NYC Property Owners Will Face GHG Emission Limits

Client Advisory

January 8, 2020

Immediately in 2020, New York City will be taking steps to implement Local Law 97 of 2019, the Climate Mobilization Act. The law made changes to the New York City Charter and Administrative Code to create an office of building energy and emissions performance at the Department of Buildings. And it imposes specific greenhouse gas emission limits on most buildings of 25,000 square feet or more (covering residential, commercial and industrial properties alike) to affect a 40% reduction in citywide emissions by 2030 and 80% reduction by 2050. For a detailed discussion of the law’s requirements, compliance options for buildings and exemptions see the firm’s article on the subject. The first compliance year is 2024, leaving owners with four years to calculate emissions, plan for major upgrades to energy and HVAC systems, and improve energy efficiency.

Although the basic tenet of the law—the greenhouse gas emission limit—is set by the law and self-implementing, various aspects of the law require further regulation. To advise on those actions and regulations, the law requires the Mayor’s office to create an advisory board. On December 20, 2019, the Mayor’s office announced that the board will include two public sector members (City Council Speaker Corey Johnson and DOB Commissioner Melanie La Rocca) as well as various architects, housing and environmental advocates, union leaders and one representative of Con Edison. Since the board itself does not have more than a few key energy experts, presumably it will need substantial outside assistance to develop the two detailed reports due on January 1, 2023, on further steps, regulations and incentives to achieve the required 80% reduction in citywide emissions from 2005 levels.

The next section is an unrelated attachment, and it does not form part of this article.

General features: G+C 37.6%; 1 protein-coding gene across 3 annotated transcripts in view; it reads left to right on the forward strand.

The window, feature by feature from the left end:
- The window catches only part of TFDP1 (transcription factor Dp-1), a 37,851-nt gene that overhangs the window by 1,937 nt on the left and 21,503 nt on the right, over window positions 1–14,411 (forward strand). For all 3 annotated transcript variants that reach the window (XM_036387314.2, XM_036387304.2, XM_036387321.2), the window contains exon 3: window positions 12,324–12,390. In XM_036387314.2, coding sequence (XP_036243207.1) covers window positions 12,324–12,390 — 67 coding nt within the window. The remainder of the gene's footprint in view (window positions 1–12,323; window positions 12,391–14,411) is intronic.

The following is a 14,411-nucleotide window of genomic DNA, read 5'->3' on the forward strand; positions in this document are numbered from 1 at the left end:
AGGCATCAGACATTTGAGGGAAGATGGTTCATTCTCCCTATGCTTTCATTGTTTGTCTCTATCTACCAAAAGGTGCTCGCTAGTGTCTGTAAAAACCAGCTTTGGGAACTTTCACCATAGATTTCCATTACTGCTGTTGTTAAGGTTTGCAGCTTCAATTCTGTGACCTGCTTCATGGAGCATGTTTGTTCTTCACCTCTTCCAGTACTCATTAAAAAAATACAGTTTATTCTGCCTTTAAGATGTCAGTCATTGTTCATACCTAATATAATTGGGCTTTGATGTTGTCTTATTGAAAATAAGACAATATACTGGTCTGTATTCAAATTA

Carter Ledyard & Milburn LLP will continue to update its clients on the City’s implementation of Local Law 97 as well as the State’s implementation of its Climate Leadership and Community Protection Act, which requires various agencies to take regulatory action to reduce statewide emissions 85% of 1990 levels by 2050.

* * *

For more information concerning the matters discussed in this publication, please contact the author Christopher Rizzo (212-238-8677,, or your regular Carter Ledyard attorney.

Carter Ledyard & Milburn LLP uses Client Advisories to inform clients and other interested parties of noteworthy issues, decisions and legislation which may affect them or their businesses. A Client Advisory does not constitute legal advice or an opinion. This document was not intended or written to be used, and cannot be used, for the purpose of (i) avoiding penalties under the Internal Revenue Code or (ii) promoting, marketing or recommending to another party any transaction or matter addressed herein. © 2020 Carter Ledyard & Milburn LLP.
© Copyright 2020

Related practice area:

© Copyright 2020 Carter Ledyard & Milburn LLP